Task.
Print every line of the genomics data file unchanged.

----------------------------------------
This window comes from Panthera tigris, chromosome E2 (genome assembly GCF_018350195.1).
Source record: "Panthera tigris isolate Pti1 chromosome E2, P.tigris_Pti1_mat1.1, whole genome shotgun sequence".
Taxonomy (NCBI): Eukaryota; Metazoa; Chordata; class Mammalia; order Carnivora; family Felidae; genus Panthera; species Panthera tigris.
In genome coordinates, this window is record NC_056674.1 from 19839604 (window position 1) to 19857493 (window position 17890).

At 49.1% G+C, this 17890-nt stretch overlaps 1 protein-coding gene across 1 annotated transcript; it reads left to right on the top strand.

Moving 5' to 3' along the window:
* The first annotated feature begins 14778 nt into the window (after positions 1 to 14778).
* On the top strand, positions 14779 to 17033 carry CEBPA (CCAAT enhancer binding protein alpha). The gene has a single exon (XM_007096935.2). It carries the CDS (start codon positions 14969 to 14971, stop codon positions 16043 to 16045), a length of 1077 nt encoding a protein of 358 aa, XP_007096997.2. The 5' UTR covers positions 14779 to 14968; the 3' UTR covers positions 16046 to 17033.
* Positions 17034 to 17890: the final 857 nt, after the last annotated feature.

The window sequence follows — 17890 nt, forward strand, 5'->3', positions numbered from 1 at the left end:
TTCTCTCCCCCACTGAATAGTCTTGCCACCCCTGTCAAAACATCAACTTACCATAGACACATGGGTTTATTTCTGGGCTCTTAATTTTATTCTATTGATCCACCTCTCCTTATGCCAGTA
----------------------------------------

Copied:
This window comes from Panthera tigris, chromosome E2 (genome assembly GCF_018350195.1).
Source record: "Panthera tigris isolate Pti1 chromosome E2, P.tigris_Pti1_mat1.1, whole genome shotgun sequence".
Taxonomy (NCBI): Eukaryota; Metazoa; Chordata; class Mammalia; order Carnivora; family Felidae; genus Panthera; species Panthera tigris.
In genome coordinates, this window is record NC_056674.1 from 19839604 (window position 1) to 19857493 (window position 17890).

At 49.1% G+C, this 17890-nt stretch overlaps 1 protein-coding gene across 1 annotated transcript; it reads left to right on the top strand.

Moving 5' to 3' along the window:
* The first annotated feature begins 14778 nt into the window (after positions 1 to 14778).
* On the top strand, positions 14779 to 17033 carry CEBPA (CCAAT enhancer binding protein alpha). The gene has a single exon (XM_007096935.2). It carries the CDS (start codon positions 14969 to 14971, stop codon positions 16043 to 16045), a length of 1077 nt encoding a protein of 358 aa, XP_007096997.2. The 5' UTR covers positions 14779 to 14968; the 3' UTR covers positions 16046 to 17033.
* Positions 17034 to 17890: the final 857 nt, after the last annotated feature.

The window sequence follows — 17890 nt, forward strand, 5'->3', positions numbered from 1 at the left end:
TTCTCTCCCCCACTGAATAGTCTTGCCACCCCTGTCAAAACATCAACTTACCATAGACACATGGGTTTATTTCTGGGCTCTTAATTTTATTCTATTGATCCACCTCTCCTTATGCCAGTA